One possible solution is to use programmable non-dedicated output buffer circuitry that can support several output current strengths. A pair of such output buffers can be used for LVDS transmission by selecting appropriate current strengths and coupling their outputs to an external resistor network. Unfortunately, such a solution often does not support pre-emphasis of the transmitted signal. As a result, it is difficult to transmit relatively high-frequency signals across a relatively long distance.
In view of the foregoing, it would be desirable to provide methods and apparatus that perform LVDS pre-emphasis using output buffer circuitry that is not dedicated to LVDS transmission. In addition, it would be desirable to make the output current drive strength of such buffer circuitry programmable. It would also be desirable to provide such benefits without significantly increasing the power consumption or area of the output buffer circuitry.
In accordance with this invention, methods and apparatus are provided for performing signal pre-emphasis using non-dedicated output buffer circuitry. In one embodiment of the invention, at least one transistor of a single-ended output buffer is activated when performing signal transmission, leaving at least one transistor of the buffer unused. Pre-emphasis circuitry is preferably coupled to the single-ended output buffer, and can preferably activate at least one previously-unused transistor of the buffer in response to at least one input signal. This activation of at least one previously-unused transistor preferably increases the current that can be driven onto the output line, thereby resulting in pre-emphasis of the transmitted signal. LVDS transmission can be achieved by configuring two such single-ended output buffers to transmit signals of opposite logical value and by coupling their output lines with an appropriate resistor network.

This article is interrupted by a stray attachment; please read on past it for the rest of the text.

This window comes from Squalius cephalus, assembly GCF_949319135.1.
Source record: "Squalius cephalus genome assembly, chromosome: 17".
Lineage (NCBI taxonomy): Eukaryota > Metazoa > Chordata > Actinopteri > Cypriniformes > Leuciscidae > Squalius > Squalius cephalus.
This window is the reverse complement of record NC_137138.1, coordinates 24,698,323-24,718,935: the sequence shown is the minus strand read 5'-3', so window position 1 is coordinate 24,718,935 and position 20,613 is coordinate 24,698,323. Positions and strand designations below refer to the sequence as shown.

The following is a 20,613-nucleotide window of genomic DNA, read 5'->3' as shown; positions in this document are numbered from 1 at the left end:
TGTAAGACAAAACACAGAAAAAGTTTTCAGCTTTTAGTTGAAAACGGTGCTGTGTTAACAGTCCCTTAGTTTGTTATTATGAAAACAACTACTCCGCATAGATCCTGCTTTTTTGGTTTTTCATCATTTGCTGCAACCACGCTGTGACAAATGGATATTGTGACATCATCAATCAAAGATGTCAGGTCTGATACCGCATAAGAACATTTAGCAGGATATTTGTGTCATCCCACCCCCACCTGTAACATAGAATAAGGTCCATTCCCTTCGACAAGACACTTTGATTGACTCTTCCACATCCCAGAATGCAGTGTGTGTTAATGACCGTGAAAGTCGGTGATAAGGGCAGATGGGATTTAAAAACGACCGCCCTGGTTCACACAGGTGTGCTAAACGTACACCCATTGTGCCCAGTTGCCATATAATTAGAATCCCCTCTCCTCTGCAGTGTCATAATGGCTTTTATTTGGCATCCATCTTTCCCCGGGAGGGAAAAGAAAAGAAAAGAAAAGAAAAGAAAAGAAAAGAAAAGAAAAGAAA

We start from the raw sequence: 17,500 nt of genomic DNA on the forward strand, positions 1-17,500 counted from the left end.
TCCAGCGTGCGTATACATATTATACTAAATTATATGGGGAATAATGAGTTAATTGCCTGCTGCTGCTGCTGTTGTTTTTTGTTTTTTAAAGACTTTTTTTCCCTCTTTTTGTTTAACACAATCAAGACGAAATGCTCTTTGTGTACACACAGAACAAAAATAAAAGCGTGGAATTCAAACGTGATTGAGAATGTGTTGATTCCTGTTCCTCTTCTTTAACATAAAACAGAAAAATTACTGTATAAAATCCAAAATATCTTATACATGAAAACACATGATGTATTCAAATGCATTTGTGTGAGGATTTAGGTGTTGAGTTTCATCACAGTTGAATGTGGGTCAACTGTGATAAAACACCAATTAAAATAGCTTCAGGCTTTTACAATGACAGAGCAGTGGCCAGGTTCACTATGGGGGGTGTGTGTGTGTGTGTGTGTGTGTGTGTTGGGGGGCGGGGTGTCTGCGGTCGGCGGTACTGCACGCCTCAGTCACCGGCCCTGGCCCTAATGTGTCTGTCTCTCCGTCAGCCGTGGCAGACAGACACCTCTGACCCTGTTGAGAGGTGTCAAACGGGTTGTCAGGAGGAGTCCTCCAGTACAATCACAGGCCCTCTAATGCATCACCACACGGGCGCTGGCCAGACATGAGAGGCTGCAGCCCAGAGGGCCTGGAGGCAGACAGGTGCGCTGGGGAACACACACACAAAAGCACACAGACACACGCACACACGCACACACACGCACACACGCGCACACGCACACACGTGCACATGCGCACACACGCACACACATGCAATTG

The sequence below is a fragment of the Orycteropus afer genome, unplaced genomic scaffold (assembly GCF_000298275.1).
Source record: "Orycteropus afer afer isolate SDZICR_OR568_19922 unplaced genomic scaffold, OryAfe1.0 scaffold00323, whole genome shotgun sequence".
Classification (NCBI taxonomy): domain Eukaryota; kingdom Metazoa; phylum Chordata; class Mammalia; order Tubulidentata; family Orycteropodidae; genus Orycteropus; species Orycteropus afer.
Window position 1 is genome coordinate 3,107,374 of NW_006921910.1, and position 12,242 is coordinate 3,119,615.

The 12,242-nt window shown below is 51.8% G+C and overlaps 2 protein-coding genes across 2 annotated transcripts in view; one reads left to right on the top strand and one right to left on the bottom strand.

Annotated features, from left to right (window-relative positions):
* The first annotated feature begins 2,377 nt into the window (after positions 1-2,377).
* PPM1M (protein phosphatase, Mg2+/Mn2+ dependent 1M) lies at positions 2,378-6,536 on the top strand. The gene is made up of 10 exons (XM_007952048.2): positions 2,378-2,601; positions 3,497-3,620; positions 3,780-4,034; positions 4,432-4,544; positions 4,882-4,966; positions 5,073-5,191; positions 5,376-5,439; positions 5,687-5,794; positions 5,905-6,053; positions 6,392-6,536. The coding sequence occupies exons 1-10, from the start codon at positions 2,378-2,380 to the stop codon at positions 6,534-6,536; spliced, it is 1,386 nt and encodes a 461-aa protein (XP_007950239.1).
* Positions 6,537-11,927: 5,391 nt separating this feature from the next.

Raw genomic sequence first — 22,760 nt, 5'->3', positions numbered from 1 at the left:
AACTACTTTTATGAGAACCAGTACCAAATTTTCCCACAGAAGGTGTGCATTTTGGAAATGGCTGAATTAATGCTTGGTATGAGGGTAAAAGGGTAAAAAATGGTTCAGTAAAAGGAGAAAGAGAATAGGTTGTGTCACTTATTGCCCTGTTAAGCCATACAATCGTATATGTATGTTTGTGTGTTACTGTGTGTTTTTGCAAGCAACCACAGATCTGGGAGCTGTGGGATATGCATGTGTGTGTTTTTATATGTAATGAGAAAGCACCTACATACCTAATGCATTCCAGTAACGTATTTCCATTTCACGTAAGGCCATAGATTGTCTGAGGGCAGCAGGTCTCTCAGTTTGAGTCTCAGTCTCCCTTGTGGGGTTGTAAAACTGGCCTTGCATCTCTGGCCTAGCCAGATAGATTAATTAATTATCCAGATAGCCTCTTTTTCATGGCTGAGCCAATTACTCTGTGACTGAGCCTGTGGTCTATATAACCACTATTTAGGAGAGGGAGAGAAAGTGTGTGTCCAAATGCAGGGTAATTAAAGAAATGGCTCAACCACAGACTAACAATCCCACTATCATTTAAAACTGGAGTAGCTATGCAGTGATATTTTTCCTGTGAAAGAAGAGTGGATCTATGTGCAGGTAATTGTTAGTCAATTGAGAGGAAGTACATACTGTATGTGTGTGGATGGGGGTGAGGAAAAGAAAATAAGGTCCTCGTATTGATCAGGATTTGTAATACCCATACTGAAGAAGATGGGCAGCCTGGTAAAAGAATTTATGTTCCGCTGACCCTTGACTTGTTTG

In accordance with an embodiment of the invention, a data signal can be transmitted as follows. At least one transistor of an output buffer can be activated in response to at least one input signal of the buffer. When this at least one transistor is activated, a current is preferably driven onto an output line of the buffer. In addition, at least one other transistor of the buffer can be activated in response to at least one input signal of pre-emphasis circuitry that is coupled to the buffer. The activation of this at least one other transistor preferably increases the amount of current that can be driven onto the output line, resulting in pre-emphasis of the signal transmitted by the buffer. LVDS transmission can be achieved by performing the method described above with a pair of output buffers and corresponding pre-emphasis circuitry, where the output buffers are coupled to an appropriate resistor network.